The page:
Over the past three years, approximately 7.3 million adult smokers around the world have stopped smoking and switched to PMI’s heated tobacco product, which is currently available for sale in 48 markets in key cities or nationwide under the IQOS brand. PMI developed Business Transformation Metrics, on which the company reports periodically in its Sustainability Report. In 2018, smoke-free products represented more than 5 percent of PMI’s shipment volume and more than 13 percent of its net revenues, but they already represented 60 percent of its global commercial expenditure and 92 percent of its global R&D expenditure.
Yet to this day, the stigma of Big Tobacco remains. As a result, most stakeholders, especially those fiercely anti-tobacco ones, continue to maintain a blanket exclusion and refuse to engage with tobacco companies. Now, if major stakeholders refuse to engage with cigarette companies because they detest cigarettes, does it make sense to refuse to engage with the one company actively working to bring smoking to an end? In my opinion, this is a must. Not all cigarette companies are the same; as long as society doesn’t mind, some will inevitably continue to offer choice, and thus grow their cigarette business. It is our responsibility, as civil society, to give the right signals and recognize the actions we consider worthy.
It might sound counterintuitive to some. After all, I am an advisor of the Lebanese UN Global Compact Network, and PMI got delisted as a member of the UNGC in 2017. Yet it is my personal view that cigarette companies are not all the same, much like oil companies, or soft drink companies, etc. Some will read this with skepticism. I realize that, and respect their position. But it is my belief that the transformational endeavors undertaken by PMI will put pressure on other tobacco companies to be more proactive and ultimately help lead the way to accelerate change, the right kind of change, ridding the world of cigarettes the sooner.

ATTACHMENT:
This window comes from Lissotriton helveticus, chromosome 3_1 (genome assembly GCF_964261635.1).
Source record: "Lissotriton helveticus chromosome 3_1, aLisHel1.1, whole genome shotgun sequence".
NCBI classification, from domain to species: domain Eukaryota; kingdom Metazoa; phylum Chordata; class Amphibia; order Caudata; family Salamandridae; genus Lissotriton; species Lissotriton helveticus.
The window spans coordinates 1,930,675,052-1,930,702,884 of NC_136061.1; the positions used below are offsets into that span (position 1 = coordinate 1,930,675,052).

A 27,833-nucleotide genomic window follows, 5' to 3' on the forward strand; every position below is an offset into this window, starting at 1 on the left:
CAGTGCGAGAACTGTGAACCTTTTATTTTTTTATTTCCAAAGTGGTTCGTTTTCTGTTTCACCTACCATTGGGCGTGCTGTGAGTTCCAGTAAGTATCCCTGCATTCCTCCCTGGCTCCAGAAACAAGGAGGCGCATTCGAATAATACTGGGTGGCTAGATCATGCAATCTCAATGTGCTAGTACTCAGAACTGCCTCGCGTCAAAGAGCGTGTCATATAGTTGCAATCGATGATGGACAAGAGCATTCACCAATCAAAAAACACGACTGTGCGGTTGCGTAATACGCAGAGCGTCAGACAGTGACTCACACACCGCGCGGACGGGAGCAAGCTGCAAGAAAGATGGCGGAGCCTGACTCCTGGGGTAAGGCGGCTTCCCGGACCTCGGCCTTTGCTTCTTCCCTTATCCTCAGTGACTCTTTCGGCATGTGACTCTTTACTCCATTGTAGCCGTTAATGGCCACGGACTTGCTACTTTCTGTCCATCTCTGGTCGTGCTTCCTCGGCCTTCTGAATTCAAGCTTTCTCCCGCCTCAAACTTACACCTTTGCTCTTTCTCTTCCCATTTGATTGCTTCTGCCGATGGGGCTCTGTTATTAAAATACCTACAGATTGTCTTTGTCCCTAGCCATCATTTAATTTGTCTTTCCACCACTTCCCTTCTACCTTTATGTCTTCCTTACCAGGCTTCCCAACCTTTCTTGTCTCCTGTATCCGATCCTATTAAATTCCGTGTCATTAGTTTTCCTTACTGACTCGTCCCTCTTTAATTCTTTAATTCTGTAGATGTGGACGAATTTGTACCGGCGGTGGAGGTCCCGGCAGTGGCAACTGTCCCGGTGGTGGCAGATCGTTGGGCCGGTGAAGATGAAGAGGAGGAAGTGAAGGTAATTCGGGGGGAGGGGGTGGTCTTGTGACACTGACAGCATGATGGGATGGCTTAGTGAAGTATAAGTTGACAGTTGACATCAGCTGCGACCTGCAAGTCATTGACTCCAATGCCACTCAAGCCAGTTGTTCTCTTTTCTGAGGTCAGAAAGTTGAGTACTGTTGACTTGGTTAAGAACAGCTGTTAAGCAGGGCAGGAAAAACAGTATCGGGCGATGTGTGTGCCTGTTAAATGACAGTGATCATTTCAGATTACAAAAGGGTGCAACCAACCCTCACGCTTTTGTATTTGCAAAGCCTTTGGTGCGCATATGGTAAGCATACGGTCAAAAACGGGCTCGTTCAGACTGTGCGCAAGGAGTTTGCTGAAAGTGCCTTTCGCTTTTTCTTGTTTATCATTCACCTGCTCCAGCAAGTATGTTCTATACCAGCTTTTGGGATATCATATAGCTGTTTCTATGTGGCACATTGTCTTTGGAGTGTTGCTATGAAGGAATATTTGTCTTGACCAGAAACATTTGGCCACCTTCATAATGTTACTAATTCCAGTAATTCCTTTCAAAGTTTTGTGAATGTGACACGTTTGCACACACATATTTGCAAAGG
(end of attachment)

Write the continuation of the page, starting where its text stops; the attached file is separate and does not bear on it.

For me the golden formula would be inclusion = engagement = collaboration which is the essence of SDG17 and indispensable to achieving the other 16 SDGs, and their 169 targets. The nature of the tobacco industry, even with its well-deserved bad reputation, does not mean that we should leave it behind in our collective efforts and make this world a better one. Everybody’s effort is needed, especially if they are genuinely aligned with what we want to achieve.
About the Global Goals Yearbook:
The Global Goals Yearbook is a publication in support of the SDGs and the advancement of corporate sustainability globally. It offers proactive and in-depth information on key sustainability issues and promotes unique and comprehensive knowledge-exchange and learning in the spirit of the SDGs and the Ten Principles of the UN Global Compact. The Global Goals Yearbook helps to advance corporate transparency, promotes the sharing of good business practices, and, perhaps most significantly, gives a strong voice to the regional and global stakeholders that are at the heart of the sustainability agenda.
Global Goals Yearbook 2019
Münster 2019: macondo publishing GmbH, 172 pages
Sales Price: 25,00 EUR
This article represents the views of the authors and not necessarily the organizations where they work.